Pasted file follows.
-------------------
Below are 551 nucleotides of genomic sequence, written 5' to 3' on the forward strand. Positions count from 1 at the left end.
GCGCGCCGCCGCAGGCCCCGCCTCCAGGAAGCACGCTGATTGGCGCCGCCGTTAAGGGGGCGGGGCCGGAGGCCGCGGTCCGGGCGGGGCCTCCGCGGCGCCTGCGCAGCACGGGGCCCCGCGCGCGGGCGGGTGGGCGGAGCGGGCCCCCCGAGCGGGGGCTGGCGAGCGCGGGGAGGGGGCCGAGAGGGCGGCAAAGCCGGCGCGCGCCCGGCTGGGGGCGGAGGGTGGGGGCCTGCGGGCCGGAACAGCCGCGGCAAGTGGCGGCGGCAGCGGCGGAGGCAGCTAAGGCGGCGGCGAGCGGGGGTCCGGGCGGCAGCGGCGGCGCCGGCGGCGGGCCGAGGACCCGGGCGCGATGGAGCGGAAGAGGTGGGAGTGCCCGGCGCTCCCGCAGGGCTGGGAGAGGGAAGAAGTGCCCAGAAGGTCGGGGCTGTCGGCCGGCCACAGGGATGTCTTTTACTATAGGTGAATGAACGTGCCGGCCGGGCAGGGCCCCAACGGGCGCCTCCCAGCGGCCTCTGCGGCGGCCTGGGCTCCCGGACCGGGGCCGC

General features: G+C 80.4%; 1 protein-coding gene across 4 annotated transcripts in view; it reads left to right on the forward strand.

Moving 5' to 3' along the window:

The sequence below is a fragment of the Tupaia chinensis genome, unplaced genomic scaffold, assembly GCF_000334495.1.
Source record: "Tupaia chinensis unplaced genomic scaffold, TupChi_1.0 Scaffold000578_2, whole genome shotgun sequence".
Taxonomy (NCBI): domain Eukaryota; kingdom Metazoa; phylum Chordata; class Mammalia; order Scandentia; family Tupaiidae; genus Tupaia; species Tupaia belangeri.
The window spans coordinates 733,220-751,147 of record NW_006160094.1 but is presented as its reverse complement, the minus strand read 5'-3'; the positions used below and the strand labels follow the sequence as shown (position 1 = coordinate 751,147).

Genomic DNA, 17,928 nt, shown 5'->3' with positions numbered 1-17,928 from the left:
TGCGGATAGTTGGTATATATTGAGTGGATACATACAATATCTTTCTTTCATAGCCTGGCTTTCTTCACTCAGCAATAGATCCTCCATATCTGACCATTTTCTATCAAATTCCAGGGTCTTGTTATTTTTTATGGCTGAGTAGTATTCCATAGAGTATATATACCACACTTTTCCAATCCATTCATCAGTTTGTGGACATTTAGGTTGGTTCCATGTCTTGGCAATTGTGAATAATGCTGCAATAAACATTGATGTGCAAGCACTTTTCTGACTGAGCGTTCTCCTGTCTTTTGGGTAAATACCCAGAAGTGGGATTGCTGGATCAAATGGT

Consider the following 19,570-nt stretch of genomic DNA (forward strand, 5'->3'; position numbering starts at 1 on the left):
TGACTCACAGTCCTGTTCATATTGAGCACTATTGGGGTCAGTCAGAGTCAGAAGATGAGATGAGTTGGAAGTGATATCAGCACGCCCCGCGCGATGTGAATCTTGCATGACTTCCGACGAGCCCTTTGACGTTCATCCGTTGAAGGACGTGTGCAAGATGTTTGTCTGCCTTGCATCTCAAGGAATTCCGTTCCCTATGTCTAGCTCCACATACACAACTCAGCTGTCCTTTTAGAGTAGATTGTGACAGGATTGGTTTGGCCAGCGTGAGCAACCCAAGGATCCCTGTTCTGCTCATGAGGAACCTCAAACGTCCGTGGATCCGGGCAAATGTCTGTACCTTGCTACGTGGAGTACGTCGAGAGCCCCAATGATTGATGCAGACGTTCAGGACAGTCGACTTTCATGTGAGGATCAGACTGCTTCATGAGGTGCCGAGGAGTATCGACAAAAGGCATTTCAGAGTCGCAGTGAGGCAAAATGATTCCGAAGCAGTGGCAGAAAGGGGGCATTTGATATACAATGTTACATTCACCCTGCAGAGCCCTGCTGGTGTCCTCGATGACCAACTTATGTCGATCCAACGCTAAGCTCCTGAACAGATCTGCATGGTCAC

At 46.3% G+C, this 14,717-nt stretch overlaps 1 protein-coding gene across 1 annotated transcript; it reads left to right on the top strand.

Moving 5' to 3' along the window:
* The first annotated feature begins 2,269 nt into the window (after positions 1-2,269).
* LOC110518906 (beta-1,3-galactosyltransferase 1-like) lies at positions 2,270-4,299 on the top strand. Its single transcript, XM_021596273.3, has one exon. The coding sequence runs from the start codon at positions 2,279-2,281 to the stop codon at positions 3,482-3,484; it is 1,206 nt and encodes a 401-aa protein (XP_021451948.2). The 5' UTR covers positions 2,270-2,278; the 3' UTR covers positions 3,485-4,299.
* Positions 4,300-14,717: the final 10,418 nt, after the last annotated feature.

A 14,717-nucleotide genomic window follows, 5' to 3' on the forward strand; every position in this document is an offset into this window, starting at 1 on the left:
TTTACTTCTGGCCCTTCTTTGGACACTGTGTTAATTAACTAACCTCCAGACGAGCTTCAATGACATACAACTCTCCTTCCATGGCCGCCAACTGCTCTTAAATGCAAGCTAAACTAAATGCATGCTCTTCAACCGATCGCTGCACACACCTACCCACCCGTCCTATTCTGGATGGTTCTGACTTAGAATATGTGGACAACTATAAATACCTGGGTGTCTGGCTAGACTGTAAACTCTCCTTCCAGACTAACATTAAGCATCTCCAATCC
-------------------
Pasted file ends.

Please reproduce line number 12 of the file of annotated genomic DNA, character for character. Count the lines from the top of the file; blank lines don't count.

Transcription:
TGACTCACAGTCCTGTTCATATTGAGCACTATTGGGGTCAGTCAGAGTCAGAAGATGAGATGAGTTGGAAGTGATATCAGCACGCCCCGCGCGATGTGAATCTTGCATGACTTCCGACGAGCCCTTTGACGTTCATCCGTTGAAGGACGTGTGCAAGATGTTTGTCTGCCTTGCATCTCAAGGAATTCCGTTCCCTATGTCTAGCTCCACATACACAACTCAGCTGTCCTTTTAGAGTAGATTGTGACAGGATTGGTTTGGCCAGCGTGAGCAACCCAAGGATCCCTGTTCTGCTCATGAGGAACCTCAAACGTCCGTGGATCCGGGCAAATGTCTGTACCTTGCTACGTGGAGTACGTCGAGAGCCCCAATGATTGATGCAGACGTTCAGGACAGTCGACTTTCATGTGAGGATCAGACTGCTTCATGAGGTGCCGAGGAGTATCGACAAAAGGCATTTCAGAGTCGCAGTGAGGCAAAATGATTCCGAAGCAGTGGCAGAAAGGGGGCATTTGATATACAATGTTACATTCACCCTGCAGAGCCCTGCTGGTGTCCTCGATGACCAACTTATGTCGATCCAACGCTAAGCTCCTGAACAGATCTGCATGGTCAC